Desiring the ability to have dominance or control over others can also contribute to animal abuse. By abusing an animal, the abuser believes they are showing dominance and control to intimidate or control other people. It can also be present in relationships as well. According to McPhedran, in the article, “Animal Abuse, Family Violence, and Child Wellbeing: A Review,” she states “That it is common for women in shelters to talk about companion animal abuse , and suggest that women may delay leaving abusive relationships out of fear for the wellbeing of their pets.” Many domestic violence victims get stuck in this cycle due to fear regarding abusers threats to harm the victim or other family members and pets. McPhedran also states in the article that “In the United States, Ascione’s (1998) widely cited research found that 71% of 38 women in a Utah shelter, who owned a pet, reported that their partner had threatened to, or had actually harmed, that pet.” The fact that abusive partners threaten to abuse family pets significantly impacts the occurrence of animal abuse. According to Aleksandar Hrubenj in his article “37 Deeply Disturbing Animal Abuse Statistics and Facts,” he states, “The animal abuse and domestic violence statistics show a clear correlation between domestic violence and animal abuse. Victims of domestic violence have reported that in the great majority of cases their abuser has also maltreated their pet.” Research indicates that an abusive home environment can increase the chance that an abuser would mistreat a family pet.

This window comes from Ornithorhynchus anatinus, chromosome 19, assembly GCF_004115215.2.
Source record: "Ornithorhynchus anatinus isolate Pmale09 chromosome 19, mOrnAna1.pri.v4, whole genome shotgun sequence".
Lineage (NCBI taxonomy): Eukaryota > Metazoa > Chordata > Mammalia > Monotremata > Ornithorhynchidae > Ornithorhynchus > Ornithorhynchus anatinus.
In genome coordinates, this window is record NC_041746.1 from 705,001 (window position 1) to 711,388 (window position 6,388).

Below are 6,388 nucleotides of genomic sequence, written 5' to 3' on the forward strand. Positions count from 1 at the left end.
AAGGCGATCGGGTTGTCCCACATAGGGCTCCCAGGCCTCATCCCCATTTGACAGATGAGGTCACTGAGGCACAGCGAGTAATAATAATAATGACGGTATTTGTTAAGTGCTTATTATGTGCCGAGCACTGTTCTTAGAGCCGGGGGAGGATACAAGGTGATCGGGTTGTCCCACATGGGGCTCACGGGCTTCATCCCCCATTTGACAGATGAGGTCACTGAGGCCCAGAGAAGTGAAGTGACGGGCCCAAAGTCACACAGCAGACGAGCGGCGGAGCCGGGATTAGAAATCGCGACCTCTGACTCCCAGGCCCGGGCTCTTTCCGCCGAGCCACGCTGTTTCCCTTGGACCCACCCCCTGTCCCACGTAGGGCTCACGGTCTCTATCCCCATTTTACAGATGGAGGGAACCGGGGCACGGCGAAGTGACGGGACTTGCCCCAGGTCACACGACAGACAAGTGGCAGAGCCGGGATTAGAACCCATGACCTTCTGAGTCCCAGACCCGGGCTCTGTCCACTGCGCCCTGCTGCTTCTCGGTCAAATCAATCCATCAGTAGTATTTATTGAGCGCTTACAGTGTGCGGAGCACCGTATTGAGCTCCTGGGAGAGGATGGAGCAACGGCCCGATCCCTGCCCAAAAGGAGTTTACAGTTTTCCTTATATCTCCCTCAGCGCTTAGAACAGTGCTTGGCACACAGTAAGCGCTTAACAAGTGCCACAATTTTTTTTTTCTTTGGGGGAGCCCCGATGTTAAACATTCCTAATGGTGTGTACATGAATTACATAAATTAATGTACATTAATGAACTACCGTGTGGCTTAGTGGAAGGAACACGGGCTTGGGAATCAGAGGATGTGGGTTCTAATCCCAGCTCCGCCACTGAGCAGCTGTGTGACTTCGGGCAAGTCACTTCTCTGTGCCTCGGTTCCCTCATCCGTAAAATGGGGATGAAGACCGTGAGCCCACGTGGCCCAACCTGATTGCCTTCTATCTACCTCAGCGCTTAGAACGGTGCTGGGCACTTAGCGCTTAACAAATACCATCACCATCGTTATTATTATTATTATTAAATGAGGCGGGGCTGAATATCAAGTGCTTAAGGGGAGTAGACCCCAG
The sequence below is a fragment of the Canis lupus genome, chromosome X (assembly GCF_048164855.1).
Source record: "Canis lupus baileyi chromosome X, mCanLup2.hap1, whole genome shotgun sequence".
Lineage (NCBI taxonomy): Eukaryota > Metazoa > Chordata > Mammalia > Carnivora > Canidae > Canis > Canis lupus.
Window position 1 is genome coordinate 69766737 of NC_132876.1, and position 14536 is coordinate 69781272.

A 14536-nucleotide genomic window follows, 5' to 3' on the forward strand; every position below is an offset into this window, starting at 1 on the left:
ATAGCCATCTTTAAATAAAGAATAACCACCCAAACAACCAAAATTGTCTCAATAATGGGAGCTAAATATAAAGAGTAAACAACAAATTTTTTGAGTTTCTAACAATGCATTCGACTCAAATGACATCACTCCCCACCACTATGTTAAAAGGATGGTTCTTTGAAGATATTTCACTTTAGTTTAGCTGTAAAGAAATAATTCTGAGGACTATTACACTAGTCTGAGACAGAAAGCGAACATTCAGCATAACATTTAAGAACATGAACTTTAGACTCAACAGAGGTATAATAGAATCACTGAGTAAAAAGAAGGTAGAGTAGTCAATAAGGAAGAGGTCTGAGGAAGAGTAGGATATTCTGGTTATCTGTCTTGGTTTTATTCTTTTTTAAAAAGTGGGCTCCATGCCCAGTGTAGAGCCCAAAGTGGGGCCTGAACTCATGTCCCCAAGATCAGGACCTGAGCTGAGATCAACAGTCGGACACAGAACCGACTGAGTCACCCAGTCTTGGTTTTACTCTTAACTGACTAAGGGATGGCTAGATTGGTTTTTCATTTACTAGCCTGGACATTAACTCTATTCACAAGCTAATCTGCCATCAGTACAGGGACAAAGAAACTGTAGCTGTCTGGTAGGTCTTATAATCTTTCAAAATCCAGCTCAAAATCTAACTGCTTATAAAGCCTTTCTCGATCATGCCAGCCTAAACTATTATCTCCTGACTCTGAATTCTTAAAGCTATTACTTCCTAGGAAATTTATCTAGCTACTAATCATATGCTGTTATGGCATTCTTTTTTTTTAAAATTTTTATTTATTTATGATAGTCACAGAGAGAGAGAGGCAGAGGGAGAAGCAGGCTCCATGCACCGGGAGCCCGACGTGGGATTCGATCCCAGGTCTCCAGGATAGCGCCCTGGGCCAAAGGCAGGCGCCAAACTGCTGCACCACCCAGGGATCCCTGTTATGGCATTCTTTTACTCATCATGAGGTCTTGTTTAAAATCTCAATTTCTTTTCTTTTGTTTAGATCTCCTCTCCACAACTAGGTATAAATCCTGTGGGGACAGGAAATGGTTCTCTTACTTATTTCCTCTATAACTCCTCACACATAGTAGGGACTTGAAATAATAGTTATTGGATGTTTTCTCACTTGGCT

Home environment and how family pets are treated in the home also impacts the occurrence of animal abuse. Poor treatment of family pets can be a learned behavior. So a child in this type of home environment, can learn to treat animals poorly if their parents were abusive to family pets. In his article, “37 Deeply Disturbing Animal Abuse Statistics and Facts”, Aleksandar Hrubenj states, “Animal abuse is very common in families with child abuse. Unfortunately, abuse leads to more abuse, so statistics show that 26% of the people who abuse animals were abused in their childhood. Children who witness domestic violence are three times more likely to abuse animals.” Children observe how their parents treat each other and learn from that relationship as well. If that relationship is abusive then the children grow up believing that this is the way you treat other living things. That can significantly impact an occurrence of animal abuse. According to McPhedran in the same article, she states that “In the Utah shelter study, 22 women had children, and 32% (or 7 women) reported that one or more of their children had abused or killed companion animals.” Children are learning these behaviors in their home environment from their parents, which can continue the cycle of abuse through to the next generation.